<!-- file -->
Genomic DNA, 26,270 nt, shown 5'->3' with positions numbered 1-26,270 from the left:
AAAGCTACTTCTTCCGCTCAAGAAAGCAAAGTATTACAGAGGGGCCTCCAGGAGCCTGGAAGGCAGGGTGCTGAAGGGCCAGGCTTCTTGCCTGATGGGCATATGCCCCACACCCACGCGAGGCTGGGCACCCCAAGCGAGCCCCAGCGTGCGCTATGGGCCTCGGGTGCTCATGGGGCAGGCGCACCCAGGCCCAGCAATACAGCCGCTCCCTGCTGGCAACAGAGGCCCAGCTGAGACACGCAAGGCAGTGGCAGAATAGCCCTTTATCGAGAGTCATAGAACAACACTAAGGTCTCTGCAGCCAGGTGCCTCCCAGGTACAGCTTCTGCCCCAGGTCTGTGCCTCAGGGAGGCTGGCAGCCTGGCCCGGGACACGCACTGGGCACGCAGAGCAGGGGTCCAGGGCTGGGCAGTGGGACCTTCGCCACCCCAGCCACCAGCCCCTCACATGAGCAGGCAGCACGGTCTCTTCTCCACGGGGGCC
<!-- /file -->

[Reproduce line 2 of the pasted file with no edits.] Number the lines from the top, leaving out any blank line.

AAAGCTACTTCTTCCGCTCAAGAAAGCAAAGTATTACAGAGGGGCCTCCAGGAGCCTGGAAGGCAGGGTGCTGAAGGGCCAGGCTTCTTGCCTGATGGGCATATGCCCCACACCCACGCGAGGCTGGGCACCCCAAGCGAGCCCCAGCGTGCGCTATGGGCCTCGGGTGCTCATGGGGCAGGCGCACCCAGGCCCAGCAATACAGCCGCTCCCTGCTGGCAACAGAGGCCCAGCTGAGACACGCAAGGCAGTGGCAGAATAGCCCTTTATCGAGAGTCATAGAACAACACTAAGGTCTCTGCAGCCAGGTGCCTCCCAGGTACAGCTTCTGCCCCAGGTCTGTGCCTCAGGGAGGCTGGCAGCCTGGCCCGGGACACGCACTGGGCACGCAGAGCAGGGGTCCAGGGCTGGGCAGTGGGACCTTCGCCACCCCAGCCACCAGCCCCTCACATGAGCAGGCAGCACGGTCTCTTCTCCACGGGGGCC